This potential harshness may however be mitigated because the penalties resulting from an assessment by the tax authorities may be decreased by half if the taxpayer voluntarily pays the tax due, which also means that he gives up any administrative remedies.
The reasoning is therefore that a no-fault 75%-penalty is not “unduly harsh”, when it is reduced to 37,5%, if the taxpayer just agrees to pay the tax allegedly due and give up the relevant administrative remedies. This logic is not exactly sound, but leads one to believe that the no-fault 75%-penalty is acceptable under OECD standards. In practical terms, however, the unduly harsh penalty may reduce to ashes the efforts on mitigating double taxation. If maintained after the intended reform, there is no doubt that the 75%-penalty will remain being applied by tax authorities to any and every interpretative divergence – as it currently is. From a good faith taxpayer’s perspective there is no benefit in completely avoiding double taxation in a given transaction, but paying a 75%-fine (or 37,5%) to one of the states.
At the end of the day, the Brazilian divergence with the OECD is not one based on the fair allocation of taxing rights, which is a discussion to which Brazil has remained completely alienated and never achieved the necessary refinement to offer any opposition. The main problem is that the OECD Guidelines methodology is much more complicated than the current Brazilian system, which has also been drafted to be an ALS-based one, even though in a (much) rougher version. If there is no bargaining power to meet the OECD halfway, Brazil will end up with a complicated legislation with flavors of the current disproportionate administrative measures and practices – of which the 75%-penalty is only an example. The full first world package cannot be simply enacted as legislation and demands years of institutional development, which an abrupt reform will not be able to skip.
 See L. E. Schoueri & R. A. Galendi Júnior, ‘Justification and Implementation of the International Allocation of Taxing Rights: can we take one thing at a time?’, In: A. Christians; S. A. Rocha (ed.). Tax Sovereignty in the BEPS Era, Alphen aan den Rijn: Wolters Kluwer, 2017, pp. 47-72.
 See, for a discussion on the evolution of the standard, L. E. Schoueri, Arm’s Length: Beyond the Guidelines of the OECD, BIT, 69(12), 2015, pp. 690-726.
 OECD/Receita Federal do Brasil (2019), Transfer Pricing in Brazil: Towards Convergence with the OECD Standard, OECD, Paris, www.oecd.org/tax/transfer-pricing/transfer-pricing-in-brazil-towards-convergence-with-the-oecd-standard.htm.
 See, on the evolution of the methods in the U.S. tax system, R. Avi-Yonah, The Rise and Fall of Arm’s Length: A Study in the Evolution of U.S. International Taxation, Public and Legal Theory Working Paper Series, Working Paper No. 92 (September 2007).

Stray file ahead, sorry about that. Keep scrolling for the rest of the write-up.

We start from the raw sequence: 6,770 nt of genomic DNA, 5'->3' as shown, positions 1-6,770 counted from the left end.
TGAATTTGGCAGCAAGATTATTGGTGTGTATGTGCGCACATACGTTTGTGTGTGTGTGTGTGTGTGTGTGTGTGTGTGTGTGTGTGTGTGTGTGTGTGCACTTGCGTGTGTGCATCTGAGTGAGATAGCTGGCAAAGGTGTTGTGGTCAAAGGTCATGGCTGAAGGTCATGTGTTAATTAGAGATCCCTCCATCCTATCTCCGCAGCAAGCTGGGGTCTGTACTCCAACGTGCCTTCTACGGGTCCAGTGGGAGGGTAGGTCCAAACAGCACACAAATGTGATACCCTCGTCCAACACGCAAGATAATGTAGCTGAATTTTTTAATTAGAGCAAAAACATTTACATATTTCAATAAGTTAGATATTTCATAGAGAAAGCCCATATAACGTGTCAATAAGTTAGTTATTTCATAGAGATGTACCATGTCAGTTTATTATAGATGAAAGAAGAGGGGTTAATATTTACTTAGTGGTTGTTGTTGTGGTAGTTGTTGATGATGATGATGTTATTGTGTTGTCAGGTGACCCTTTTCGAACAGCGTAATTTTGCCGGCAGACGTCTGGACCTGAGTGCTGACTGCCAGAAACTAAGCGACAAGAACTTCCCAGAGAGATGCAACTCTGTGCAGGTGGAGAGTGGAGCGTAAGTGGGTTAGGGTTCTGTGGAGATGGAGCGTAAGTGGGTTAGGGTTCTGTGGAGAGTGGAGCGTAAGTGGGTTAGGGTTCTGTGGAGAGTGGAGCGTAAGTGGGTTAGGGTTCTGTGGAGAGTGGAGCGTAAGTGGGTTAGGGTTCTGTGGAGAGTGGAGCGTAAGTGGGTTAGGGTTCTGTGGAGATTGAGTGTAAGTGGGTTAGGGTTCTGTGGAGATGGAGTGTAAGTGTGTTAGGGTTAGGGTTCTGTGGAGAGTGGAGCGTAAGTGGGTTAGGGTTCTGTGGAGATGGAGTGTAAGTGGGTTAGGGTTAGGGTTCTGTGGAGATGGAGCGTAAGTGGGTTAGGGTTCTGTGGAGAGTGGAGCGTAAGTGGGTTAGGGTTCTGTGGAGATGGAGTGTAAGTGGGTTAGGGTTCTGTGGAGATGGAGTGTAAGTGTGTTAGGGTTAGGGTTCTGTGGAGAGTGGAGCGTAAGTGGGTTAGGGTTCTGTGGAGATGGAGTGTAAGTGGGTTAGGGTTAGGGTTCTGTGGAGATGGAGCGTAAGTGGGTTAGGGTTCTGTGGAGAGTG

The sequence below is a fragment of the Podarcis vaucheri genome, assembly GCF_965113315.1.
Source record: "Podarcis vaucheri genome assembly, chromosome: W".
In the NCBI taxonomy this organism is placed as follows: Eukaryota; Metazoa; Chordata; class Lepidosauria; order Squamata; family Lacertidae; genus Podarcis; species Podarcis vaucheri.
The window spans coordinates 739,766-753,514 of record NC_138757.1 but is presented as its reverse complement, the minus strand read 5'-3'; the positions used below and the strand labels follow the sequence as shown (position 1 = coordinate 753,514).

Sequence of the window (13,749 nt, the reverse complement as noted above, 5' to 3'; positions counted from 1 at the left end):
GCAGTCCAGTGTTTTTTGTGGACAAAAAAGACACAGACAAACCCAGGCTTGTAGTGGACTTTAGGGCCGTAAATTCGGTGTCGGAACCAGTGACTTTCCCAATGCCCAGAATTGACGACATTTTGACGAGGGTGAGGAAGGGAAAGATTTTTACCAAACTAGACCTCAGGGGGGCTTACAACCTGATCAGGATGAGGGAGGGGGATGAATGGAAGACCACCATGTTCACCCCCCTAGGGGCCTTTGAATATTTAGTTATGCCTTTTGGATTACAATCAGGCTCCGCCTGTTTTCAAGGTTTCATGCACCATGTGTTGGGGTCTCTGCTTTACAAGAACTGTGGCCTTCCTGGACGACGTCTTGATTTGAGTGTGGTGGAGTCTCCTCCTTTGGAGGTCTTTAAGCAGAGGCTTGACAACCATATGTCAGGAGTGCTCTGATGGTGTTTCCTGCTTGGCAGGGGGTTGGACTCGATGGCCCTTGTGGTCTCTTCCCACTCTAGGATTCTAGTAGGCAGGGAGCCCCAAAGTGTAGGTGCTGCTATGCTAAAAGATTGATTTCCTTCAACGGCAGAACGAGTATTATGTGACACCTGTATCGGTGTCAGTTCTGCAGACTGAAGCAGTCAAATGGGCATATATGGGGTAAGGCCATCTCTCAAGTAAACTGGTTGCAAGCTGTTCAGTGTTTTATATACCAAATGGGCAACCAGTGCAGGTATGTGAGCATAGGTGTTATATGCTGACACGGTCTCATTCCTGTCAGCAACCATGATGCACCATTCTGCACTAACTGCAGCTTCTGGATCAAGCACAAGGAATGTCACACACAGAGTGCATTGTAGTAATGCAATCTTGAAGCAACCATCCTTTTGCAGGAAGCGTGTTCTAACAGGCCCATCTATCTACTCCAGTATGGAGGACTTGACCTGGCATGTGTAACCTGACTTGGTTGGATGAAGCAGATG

For an extensive analysis of the Brazilian legislation, see L. E. Schoueri, Preços de Transferência no, Direito Tributário Brasileiro (3rd ed., São Paulo, Dialética, 2013), 479p.
 See, on the Brazilian TP system, L. E. Schoueri; R. A. Galendi Júnior. Brazil. Cahiers de Droit Fiscal International – The future of transfer pricing, v. 102B, 2017, pp. 191-215.
 See L. E. Schoueri & R. A. Galendi Júnior, Challenges to Brazilian Transfer Pricing Rules upon Accession to the OECD, ITPJ, 26, 2019, pp. 433-441.
 See OECD, OECD Transfer Pricing Guidelines for Multinational Enterprises and Tax Administrations, July 22, 2010 (OECD Publishing, 2010), para. 2.2.
 United Nations, Practical Manual on Transfer Pricing for Developing Countries, (United Nations, New York, 2011). A second edition was published in 2017.
 The authors have commented the footnote on a previous article to Kluwer International Tax Blog. See L.E. Schoueri and R. A. Galendi Júnior, ‘The Brazilian Mysterious position on Actions 8-10: a blank check for cherry picking?’, Kluwer International Tax Blog, October 25 2016, http://kluwertaxblog.com/2016/10/25/the-brazilian-mysterious-position-on-actions-8-10-a-blank-check-for-cherry-picking/.
 For criticism on how the ALS has been “tweaked” in the last decades, see Yariv Brauner, BEPS: an interim evaluation, WTJ, 2014, p. 28.
 The first author has signed a public position on the topic, along with other Brazilian professors, which has been published by the Kluwer International Tax Blog. See L. E. Schoueri, Brazilian TP: Missed Opportunities Ahead, Kluwer International Tax Blog, July 30, 2019, http://kluwertaxblog.com/2019/07/30/brazilian-tp-missed-opportunities-ahead/.
 The authors have presented an alternative to the full-alignment. See L. E. Schoueri & R. A. Galendi Júnior, Challenges to Brazilian Transfer Pricing Rules upon Accession to the OECD, ITPJ, 26, 2019, pp. 433-441.
 OECD/RFB, Transfer Pricing in Brazil, para. 1054-1064.
 OECD/Receita Federal do Brasil (2019), Transfer Pricing in Brazil: Towards Convergence with the OECD Standard, OECD, Pariswww.oecd.org/tax/transfer-pricing/transfer-pricing-in-brazil-towards-convergence-with-the-oecd-standard.htm, para. 316.
 OECD/RFB, Transfer Pricing in Brazil, para. 318.
 OECD/RFB, Transfer Pricing in Brazil, para. 318.
 OECD/RFB, Transfer Pricing in Brazil, para. 363.
 OECD/RFB, Transfer Pricing in Brazil, para. 364.
 OECD/RFB, Transfer Pricing in Brazil, para. 365.
 OECD/RFB, Transfer Pricing in Brazil, para. 365.
The article was first published here.